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Lumbar disc degeneration is associated with modic change and high paraspinal fat content - a 3.0T magnetic resonance imaging study

Citation

Teichtahl, AJ and Urquhart, DM and Wang, Y and Wluka, AE and O'Sullivan, R and Jones, G and Cicuttini, FM, Lumbar disc degeneration is associated with modic change and high paraspinal fat content - a 3.0T magnetic resonance imaging study, BMC Musculoskeletal Disorders, 17, (1) Article 439. ISSN 1471-2474 (2016) [Refereed Article]


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Copyright Statement

Copyright 2016 the Authors. Licensed under Creative Commons Attribution 4.0 International (CC BY 4.0) https://creativecommons.org/licenses/by/4.0/

DOI: doi:10.1186/s12891-016-1297-z

Abstract

BACKGROUND: Degenerative disc disease of the lumbar spine is common, with severe disease increasing the risk for chronic low back pain. This cross-sectional study examined whether disc degeneration is representative of a 'whole-organ' pathology, by examining its association with bone (vertebral endplate) and soft tissue (paraspinal muscle fat) abnormalities.

METHODS: Seventy-two community-based individuals unselected for low back pain, had Magnetic Resonance Imaging (MRI). Lumbosacral disc degeneration was determined via the Pfirrmann grading system, a validated method to assess the intervertebral disc, distinguishing the nucleus and annulus, the signal intensity and the height of the intervertebral disc. Modic change and high paraspinal muscle fat content was also measured from MRI.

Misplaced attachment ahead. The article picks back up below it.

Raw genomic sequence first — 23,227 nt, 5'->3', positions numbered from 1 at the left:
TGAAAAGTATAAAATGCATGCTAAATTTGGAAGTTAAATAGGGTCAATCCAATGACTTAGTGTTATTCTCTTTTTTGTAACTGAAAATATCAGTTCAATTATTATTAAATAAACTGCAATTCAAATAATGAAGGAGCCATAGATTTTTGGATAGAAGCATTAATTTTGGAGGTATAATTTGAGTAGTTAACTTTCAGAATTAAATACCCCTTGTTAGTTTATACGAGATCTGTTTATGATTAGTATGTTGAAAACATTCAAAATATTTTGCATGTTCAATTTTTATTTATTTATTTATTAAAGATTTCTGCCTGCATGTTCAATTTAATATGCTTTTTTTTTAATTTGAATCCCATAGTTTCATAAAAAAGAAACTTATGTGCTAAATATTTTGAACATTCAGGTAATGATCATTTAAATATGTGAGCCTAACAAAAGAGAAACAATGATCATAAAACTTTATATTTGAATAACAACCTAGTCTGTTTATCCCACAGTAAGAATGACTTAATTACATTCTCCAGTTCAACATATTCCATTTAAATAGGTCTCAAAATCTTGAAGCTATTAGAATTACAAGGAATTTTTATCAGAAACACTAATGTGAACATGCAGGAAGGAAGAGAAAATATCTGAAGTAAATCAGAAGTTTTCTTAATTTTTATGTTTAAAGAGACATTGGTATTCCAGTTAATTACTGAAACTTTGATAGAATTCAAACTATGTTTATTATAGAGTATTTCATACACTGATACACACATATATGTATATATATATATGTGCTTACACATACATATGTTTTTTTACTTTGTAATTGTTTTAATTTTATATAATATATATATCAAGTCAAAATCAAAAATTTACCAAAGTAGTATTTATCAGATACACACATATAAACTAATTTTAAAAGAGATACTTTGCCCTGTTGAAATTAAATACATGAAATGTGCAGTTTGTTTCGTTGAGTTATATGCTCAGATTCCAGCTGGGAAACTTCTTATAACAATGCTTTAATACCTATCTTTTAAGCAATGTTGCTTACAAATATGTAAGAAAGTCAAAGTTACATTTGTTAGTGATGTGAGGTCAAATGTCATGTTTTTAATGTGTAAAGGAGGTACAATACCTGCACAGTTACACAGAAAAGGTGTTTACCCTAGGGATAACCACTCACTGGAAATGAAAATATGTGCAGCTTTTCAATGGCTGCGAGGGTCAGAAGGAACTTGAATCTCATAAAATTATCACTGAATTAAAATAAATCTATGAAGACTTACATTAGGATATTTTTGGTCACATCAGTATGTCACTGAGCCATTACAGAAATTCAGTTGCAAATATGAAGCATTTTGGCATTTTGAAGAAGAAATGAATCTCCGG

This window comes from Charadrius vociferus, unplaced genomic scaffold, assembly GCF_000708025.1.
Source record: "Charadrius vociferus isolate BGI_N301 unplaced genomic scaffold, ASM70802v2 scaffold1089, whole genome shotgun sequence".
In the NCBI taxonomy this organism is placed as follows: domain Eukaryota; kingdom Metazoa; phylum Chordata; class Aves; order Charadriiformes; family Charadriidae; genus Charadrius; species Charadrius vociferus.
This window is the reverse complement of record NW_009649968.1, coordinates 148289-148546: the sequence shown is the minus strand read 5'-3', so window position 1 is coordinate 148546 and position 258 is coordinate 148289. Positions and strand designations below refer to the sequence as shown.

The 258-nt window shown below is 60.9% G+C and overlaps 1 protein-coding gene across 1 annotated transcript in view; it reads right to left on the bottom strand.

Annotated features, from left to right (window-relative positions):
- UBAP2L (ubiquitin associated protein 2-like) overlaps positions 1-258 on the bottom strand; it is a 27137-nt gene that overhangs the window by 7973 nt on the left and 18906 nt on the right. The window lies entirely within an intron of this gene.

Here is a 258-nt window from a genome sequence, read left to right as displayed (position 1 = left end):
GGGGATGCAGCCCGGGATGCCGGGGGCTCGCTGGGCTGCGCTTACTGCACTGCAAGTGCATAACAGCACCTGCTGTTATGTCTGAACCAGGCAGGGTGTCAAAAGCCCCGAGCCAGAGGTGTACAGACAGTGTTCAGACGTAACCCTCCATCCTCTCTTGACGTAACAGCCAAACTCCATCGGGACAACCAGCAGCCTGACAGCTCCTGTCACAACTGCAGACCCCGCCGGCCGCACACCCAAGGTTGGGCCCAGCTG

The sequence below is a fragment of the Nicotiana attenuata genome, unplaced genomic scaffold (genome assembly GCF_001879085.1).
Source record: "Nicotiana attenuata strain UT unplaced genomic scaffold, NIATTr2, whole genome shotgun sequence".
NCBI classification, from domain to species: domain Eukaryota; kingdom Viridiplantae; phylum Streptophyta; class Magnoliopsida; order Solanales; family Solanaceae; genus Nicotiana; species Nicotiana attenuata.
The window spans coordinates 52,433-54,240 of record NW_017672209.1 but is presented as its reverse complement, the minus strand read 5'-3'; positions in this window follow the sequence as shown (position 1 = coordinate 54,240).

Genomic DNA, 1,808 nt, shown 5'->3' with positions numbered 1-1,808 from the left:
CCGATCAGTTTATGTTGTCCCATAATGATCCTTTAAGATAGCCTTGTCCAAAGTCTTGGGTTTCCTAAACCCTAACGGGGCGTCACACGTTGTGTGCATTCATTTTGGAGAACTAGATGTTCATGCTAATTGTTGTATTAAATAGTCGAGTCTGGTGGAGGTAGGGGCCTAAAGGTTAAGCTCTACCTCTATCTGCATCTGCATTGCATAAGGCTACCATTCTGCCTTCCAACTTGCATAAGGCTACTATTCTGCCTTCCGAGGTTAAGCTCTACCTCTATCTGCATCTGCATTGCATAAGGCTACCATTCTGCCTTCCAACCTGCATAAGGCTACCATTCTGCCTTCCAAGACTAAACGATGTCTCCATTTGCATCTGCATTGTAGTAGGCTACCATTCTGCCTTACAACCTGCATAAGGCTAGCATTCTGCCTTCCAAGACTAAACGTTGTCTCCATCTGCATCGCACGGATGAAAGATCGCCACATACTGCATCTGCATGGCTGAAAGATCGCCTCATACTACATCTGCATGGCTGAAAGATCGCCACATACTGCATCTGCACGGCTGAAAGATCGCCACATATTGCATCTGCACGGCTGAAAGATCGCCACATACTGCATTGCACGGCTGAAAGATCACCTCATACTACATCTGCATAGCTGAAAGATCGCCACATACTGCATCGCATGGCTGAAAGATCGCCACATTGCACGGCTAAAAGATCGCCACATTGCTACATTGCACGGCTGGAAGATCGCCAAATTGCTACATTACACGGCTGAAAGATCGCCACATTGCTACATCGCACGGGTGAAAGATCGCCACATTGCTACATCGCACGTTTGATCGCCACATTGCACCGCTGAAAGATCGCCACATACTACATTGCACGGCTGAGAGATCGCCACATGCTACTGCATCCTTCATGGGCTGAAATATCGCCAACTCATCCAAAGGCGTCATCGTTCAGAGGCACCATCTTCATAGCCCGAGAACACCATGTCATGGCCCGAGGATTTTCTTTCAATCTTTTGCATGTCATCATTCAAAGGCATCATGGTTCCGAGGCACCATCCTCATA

RESULTS: Severe disc degeneration was associated, or tended to be associated with type 2 Modic change from L2 to L5 (OR range 3.5 to 25.3, p ≤ 0.06). Moreover, severe disc degeneration at all intervertebral levels was associated with or tended to be associated with high fat content of the paraspinal muscles (OR range 3.7 to 14.3, p ≤ 0.09).

CONCLUSION: These data demonstrate that disc degeneration of the lumbar spine is commonly accompanied by Modic change and high fat content of paraspinal muscles, thus representing a 'whole-organ' pathology. Longitudinal studies are required to determine the temporal relationship between these structural abnormalities. Understanding this may have the potential to identify novel targets for the treatment and prevention of lumbosacral disc degeneration.

Item Details

Item Type:Refereed Article
Keywords:Lumbar, Intervertebral disc, Disc degeneration, Modic, Muscle, Fat
Research Division:Medical and Health Sciences
Research Group:Clinical Sciences
Research Field:Rheumatology and Arthritis
Objective Division:Health
Objective Group:Clinical Health (Organs, Diseases and Abnormal Conditions)
Objective Field:Skeletal System and Disorders (incl. Arthritis)
Author:Jones, G (Professor Graeme Jones)
ID Code:112440
Year Published:2016
Web of Science® Times Cited:4
Deposited By:Menzies Institute for Medical Research
Deposited On:2016-11-10
Last Modified:2017-11-01
Downloads:57 View Download Statistics

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